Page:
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International Business : Rail Privatization in Argentina Helps Fuel Economic Recovery

October 06, 1994|CHRIS KRAUL

ISSUE: Argentina provides an object lesson in the costs and rewards of privatization. Since President Carlos Saul Menem assumed power in 1990, the Argentine government has transferred many state-owned businesses to the private sector.

Though painful in causing thousands of layoffs, the privatizations--and the elimination of huge government subsidies of the respective industries--have been major contributors to Argentina's economic recovery. Inflation, for example, has dropped from an annual rate of 5,000% in 1989 to 3.5%.

The privatization of Argentina's rail system provides a striking example of the sacrifices and rewards for the government. It also shows the opportunities for foreigners to participate.

BACKGROUND: When the Menem government took power, the railroad system--nationalized in 1947 by dictator Juan Peron--was a shambles.

Roberto Pia, Argentina's national railroad commission president, said recently that the system deteriorated steadily over the years because of a lack of maintenance and investment, and in 1989 only one of every two locomotives worked and more than half the track was deemed unsafe.

With about 210,000 employees, the railroad had more than twice as many employees as it needed to operate efficiently.

"The railroad had become a highly politicized make-work institution that was viewed more as a source of employment than a means of transportation," said John A. Kirchner, professor of geography and transportation at California State University, Los Angeles.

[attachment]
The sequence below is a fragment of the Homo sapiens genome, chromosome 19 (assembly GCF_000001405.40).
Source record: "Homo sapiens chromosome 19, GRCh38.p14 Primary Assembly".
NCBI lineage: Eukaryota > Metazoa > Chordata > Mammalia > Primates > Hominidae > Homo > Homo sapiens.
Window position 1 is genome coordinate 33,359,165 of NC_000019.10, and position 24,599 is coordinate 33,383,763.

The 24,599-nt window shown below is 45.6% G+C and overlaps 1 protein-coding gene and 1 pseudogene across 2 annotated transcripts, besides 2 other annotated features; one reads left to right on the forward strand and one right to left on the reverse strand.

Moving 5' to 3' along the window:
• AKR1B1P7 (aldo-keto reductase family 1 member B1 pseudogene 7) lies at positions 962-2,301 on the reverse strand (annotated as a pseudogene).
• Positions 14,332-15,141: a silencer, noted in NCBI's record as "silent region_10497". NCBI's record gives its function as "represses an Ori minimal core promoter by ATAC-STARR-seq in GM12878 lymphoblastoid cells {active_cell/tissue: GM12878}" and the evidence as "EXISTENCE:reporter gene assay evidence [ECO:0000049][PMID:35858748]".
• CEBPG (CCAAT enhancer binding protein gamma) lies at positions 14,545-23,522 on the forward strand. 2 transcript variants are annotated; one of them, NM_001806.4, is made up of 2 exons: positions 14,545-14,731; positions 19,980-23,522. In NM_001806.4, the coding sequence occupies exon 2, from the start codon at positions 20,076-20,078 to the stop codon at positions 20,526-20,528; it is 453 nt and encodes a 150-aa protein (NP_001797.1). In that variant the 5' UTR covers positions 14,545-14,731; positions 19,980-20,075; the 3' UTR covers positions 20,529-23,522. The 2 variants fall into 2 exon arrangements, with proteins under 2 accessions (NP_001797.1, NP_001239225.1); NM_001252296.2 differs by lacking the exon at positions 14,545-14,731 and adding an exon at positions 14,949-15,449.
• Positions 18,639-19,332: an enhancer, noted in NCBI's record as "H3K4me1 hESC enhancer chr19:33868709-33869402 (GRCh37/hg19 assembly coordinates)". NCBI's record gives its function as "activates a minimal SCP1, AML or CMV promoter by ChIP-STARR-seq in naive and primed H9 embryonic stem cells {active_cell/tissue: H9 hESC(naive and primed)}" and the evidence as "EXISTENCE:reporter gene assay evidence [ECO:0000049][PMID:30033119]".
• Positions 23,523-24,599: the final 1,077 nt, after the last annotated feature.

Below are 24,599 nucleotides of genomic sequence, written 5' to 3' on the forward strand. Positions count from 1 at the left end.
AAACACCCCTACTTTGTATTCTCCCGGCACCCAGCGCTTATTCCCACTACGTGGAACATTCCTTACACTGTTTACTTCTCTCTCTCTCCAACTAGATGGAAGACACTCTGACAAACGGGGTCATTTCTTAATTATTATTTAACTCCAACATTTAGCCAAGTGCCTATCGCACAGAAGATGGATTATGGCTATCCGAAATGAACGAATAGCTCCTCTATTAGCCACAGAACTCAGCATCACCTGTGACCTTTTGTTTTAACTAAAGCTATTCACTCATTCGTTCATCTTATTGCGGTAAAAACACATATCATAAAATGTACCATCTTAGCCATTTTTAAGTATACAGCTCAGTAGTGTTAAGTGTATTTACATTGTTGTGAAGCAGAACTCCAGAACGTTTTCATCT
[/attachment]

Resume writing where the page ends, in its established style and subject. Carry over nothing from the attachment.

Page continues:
Losing about $2 million a day in 1989, "the railroad system was on the point of collapse," Pia said.

The turning point came in 1989 when the Argentine legislature agreed to allow the government to grant concessions to private companies to operate various government-controlled operations, without selling them outright.

Soon thereafter, Argentina's powerful labor unions also agreed to give up power and jobs as industries were privatized, a sign of how the nation as a whole had become persuaded that the private sector could do a better job offering services than the state could, Pia said.

"At first there was resistance, but later the government convinced people that a phenomenal transformation was the only answer," Pia said.

The government saves $1 billion a year on the rail system, Pia said, and the privatization process has accelerated since Menem assumed power. The state-run Aerolineas Argentinas airline and the railroads, ports, power companies and telephone utilities have all been, or are in the process, of being privatized.

OUTLOOK: Argentine officials say it may take 30 years for its railroads to achieve full modernization. But savings from huge payroll cuts could help finance improvements. The work force is down to 80,000, Pia said.

Among other immediate impacts of privatization was a reduction in service. About 70% of Argentina's passenger service has been eliminated since the federal government turned over responsibility for the financing of deficits of all passenger lines to the Argentine provinces.

Still, the Argentine privatization is looked on by many as a model process. Pia recently was invited to Egypt and Albania to consult those governments now considering similar divestitures.

STRATEGY: U.S. companies already participate in the railroad privatization. New private owners of the divided rail system hired operators such as U.S. railroads Conrail, Burlington Northern, Iowa Interstate and Anacostia & Pacific to manage their lines.

But the nation needs massive foreign investment to modernize transportation at a pace equal to its growing economy, said Argentina's subsecretary for transportation, Raul Ercole.

"We came here to admit we were on the wrong road before but that we have resolved many problems and that we are serious about restructuring our economy," Pia said.

Continuing economic improvement, analysts say, will provide confidence to foreign investors interested in helping Argentina fulfill its transportation needs, including financing the improvement of seaports and airports.

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